Make a Positive and Important Difference

Service-learning is often confused with community service, but they are different. While volunteerism and community service are components of the service-learning education model, service-learning emphasizes both service and learning and requires participants to use their knowledge and skills to address real-life needs in their own communities. At Camp Helping Hands, we spend a lot of time reflecting on what the campers are doing and why. When led through this exercise, campers gain a deeper understanding of how their work is truly making a difference.

Camp Helping Hands incorporates components of the service-learning process, which is not only educational, but also engaging and fun! While CHH campers enjoy numerous recreational activities, the core mission is to get children involved in their community at an early age. Involving children in their community through service-learning teaches them compassion and empathy for others as they make a positive and important difference in themselves and their community. Service-learning not only enhances psychological, social and emotional intellectual development, there are also countless benefits and positive outcomes for all participants involved.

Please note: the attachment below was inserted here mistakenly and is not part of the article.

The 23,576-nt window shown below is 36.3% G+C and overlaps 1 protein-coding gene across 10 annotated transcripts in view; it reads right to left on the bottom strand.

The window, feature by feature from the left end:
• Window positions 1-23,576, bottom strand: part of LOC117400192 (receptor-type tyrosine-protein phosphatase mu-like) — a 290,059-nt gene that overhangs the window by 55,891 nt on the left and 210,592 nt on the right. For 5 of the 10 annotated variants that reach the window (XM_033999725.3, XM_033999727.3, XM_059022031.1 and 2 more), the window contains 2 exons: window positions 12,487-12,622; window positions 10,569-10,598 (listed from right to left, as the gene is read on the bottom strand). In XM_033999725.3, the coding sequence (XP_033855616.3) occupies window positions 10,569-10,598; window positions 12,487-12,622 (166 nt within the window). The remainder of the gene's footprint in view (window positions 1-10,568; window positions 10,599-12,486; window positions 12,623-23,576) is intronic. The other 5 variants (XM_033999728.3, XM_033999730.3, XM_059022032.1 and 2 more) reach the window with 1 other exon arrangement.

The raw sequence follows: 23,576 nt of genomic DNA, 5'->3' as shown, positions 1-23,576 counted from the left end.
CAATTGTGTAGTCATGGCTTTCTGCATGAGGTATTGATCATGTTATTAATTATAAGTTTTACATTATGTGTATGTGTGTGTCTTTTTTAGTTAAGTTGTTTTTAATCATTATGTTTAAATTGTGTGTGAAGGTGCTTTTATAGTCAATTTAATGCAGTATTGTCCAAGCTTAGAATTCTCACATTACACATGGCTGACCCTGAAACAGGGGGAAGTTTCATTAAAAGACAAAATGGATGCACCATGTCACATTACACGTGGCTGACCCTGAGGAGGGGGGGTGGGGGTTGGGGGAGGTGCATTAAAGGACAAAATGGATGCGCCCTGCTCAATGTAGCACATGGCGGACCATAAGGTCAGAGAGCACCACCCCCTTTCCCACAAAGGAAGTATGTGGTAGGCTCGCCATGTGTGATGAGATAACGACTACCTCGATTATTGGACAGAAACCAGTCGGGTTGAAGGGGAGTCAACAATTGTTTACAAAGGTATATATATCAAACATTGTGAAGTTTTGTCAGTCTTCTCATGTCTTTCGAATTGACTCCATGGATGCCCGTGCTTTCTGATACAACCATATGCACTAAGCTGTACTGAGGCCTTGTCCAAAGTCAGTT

Campers Will Have the Opportunity to:

  • develop empathy and feel socially responsible.

  • gain increased self-esteem and self-knowledge.

  • make a positive difference in the lives of others, their community and themselves.

  • understand that we are all fundamentally the same regardless of race, religion, ability or status.

  • gain critical thinking and inquiry skills as issues are examined.

  • learn to collaborate and trust in one another.

  • strengthen community ties as they work toward common goals.

  • improve communication, problem-solving, and social skills.

  • learn that one person can make a difference.

  • develop leadership skills that will continue to serve them and their communities for a lifetime.

Staff and Teen Trainees will:

  • learn to exercise compassion for others.

  • meet new people.

  • attain new ways to learn and develop skills.

  • become skilled at teaching their skills to others.

  • gain hands-on work experience.

  • build self-esteem and self-confidence.

  • earn needed community service hours.

  • feel needed and valued.

  • show ambition, enthusiasm, and a desire to improve one’s community.

  • network with colleagues in other organizations and agencies.

  • make a difference in someone’s life.

Community service partners gain:

  • added human resources needed to achieve organizational goals.

  • new energy, enthusiasm, and perspectives into the organization’s work.

  • long-term growth for the organization’s volunteer pool through exposure.

  • increased public awareness of key issues.

  • exposure to youth—an important part of any organization’s future support.

  • awareness among students/youth about community issues and how they can help.